The three substances used as placebos in the RCTs reviewed were maltodextrin, sucrose, and glucose. All three of these substances are rapidly digestible carbohydrates,41 although they do share slightly different chemical characteristics. Therefore, it is highly probable that different digestive mechanisms exist for the absorption of these placebos and the inulin-type fructans. The glycemic index for glucose, sucrose, and maltodextrin is 100, 58, and 163, respectively.41,42 Conversely, the glycemic index for inulin-type fructans is extremely low because, as a dietary fiber, it is not digested in the small intestine and therefore sugars are not released into the blood stream.43 The type of maltodextrin used in the previous studies is naturally linked by α-1,4-glucose linkages;44 however, resistant maltodextrin contains random 1,2-, 1,3-, and 1,4-α or β linkages that have been purposely introduced due to chemical manipulation.44 These additional linkages are not digestible by the human body and therefore this maltodextrin would act like a dietary fiber.44 However, the maltodextrin used in the studies reviewed herein was in its natural form because it was fully digestible and was not available for fermentation by the gut microflora, which are also characteristics that inulin exhibits.27

Sucrose is a disaccharide composed of glucose and fructose molecules.45 It is digested into its component sugars through a glycoside hydrolase, which catalyses the hydrolysis of sucrose. Glucose and fructose are then rapidly absorbed into the blood stream.43 The fructans used had a similar taste to that of sucrose, and physical and chemical characteristics that closely matched those of sucrose in a wide range of food applications.31 Glucose is a monosaccharide, meaning that it cannot be hydrolysed to a simpler carbohydrate45 and is thus transferred to the blood stream quickly upon consumption.43 Given that all the studies evaluated in the present systematic review were RCTs, which are the strongest type of research design,19 it is reasonable to assume that any possible differences between the placebos used and the inulin-type fructans would have been taken into account by the researchers when designing their respective studies.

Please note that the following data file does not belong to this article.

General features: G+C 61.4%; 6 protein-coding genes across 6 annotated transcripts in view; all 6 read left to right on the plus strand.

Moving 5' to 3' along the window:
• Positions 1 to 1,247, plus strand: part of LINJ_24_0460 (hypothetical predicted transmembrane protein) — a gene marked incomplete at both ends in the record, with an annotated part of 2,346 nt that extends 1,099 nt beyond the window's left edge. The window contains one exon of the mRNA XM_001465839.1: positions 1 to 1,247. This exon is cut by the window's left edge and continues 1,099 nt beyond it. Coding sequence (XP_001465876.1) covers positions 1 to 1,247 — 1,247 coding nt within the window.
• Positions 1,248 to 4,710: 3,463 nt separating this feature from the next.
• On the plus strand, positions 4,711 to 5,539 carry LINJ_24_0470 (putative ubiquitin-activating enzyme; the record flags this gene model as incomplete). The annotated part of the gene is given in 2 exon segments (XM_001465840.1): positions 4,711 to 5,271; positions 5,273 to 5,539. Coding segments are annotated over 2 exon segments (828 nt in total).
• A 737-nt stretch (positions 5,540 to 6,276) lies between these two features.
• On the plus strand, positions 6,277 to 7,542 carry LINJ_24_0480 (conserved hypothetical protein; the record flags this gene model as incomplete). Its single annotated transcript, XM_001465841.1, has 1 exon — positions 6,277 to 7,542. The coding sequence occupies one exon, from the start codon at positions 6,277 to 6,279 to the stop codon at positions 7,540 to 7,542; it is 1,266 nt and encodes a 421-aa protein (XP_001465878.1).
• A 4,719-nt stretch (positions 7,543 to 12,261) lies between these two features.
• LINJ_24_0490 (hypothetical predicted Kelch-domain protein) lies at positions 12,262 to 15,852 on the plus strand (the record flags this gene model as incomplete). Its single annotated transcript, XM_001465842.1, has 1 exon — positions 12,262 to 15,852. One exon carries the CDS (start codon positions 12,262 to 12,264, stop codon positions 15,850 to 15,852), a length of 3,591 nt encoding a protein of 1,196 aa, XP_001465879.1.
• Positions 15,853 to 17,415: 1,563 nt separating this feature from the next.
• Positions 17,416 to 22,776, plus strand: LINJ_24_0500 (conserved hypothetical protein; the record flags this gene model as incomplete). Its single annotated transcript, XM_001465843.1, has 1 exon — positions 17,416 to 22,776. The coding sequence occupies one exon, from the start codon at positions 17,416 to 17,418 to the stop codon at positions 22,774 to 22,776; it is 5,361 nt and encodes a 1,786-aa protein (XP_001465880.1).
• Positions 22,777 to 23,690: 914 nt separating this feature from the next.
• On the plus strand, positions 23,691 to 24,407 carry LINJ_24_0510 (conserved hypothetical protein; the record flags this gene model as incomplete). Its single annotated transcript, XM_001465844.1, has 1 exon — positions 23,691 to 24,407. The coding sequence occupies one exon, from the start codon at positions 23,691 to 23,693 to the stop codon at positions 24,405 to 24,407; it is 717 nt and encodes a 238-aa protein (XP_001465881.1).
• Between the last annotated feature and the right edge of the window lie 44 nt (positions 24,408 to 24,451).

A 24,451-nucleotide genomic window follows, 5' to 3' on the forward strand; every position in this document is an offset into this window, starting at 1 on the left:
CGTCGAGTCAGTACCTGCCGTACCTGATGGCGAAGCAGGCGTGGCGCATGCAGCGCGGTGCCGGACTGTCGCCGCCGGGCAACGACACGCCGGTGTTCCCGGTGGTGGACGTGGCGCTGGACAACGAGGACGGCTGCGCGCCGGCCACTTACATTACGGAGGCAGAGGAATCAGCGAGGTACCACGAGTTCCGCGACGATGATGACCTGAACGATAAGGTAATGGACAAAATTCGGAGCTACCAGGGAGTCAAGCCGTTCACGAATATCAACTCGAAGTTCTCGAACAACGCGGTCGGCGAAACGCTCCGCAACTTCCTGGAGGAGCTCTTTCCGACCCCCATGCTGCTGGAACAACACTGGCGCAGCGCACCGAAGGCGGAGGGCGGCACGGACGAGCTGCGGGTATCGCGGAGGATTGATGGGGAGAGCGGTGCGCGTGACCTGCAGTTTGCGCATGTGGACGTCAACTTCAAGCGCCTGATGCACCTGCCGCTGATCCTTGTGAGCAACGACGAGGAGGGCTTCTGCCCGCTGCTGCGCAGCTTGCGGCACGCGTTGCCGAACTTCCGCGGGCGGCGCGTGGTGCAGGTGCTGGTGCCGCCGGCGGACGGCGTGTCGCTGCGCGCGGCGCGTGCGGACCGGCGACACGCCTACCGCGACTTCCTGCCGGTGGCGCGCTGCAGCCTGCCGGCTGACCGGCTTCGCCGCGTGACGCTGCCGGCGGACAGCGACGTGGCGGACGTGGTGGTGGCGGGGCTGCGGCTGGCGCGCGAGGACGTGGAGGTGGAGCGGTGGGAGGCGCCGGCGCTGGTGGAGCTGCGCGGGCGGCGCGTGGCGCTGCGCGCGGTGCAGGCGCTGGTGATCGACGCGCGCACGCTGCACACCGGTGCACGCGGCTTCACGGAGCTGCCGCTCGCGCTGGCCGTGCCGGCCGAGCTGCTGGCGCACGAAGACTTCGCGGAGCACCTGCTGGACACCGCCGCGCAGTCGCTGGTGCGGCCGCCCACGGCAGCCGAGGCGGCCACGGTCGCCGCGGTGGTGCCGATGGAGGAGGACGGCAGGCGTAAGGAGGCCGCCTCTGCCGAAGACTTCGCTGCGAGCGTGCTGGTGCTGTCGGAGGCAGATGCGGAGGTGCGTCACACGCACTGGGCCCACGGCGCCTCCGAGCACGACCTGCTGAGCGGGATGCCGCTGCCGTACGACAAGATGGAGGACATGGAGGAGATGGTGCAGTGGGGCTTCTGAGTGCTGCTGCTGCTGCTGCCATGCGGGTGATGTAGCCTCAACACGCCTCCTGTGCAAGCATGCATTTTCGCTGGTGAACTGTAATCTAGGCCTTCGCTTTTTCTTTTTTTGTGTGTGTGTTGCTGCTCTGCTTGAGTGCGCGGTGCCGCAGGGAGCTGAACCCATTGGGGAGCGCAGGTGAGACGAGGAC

Only RCTs that examined the effects of fructan consumption on fasting serum glucose values were evaluated in the present systematic review. RCTs were examined because they are considered the scientific standard in clinical research for establishing a cause-and-effect relationship.46 In each of the RCTs reviewed, the effects of inulin-type fructans on fasting serum glucose concentrations proved to be inconsistent, with no discernible pattern. There appear to be no obvious differences between study populations, in the type of fructan, or in the doses used. The wide range in the duration of individual studies, combined with the different initial characteristics of the respective study groups, such as being healthy or unhealthy, made it difficult to come to a concrete conclusion. The unhealthy population, in which decreases in glucose concentration were evident, exhibited considerable variety in terms of the symptoms of the participants. The health of the participants at the time of these studies ranged from a clinical population (diagnosis of diabetes, hypercholesterolemic, and non-alcoholic fatty liver disease) to healthy individuals.22,24,27,29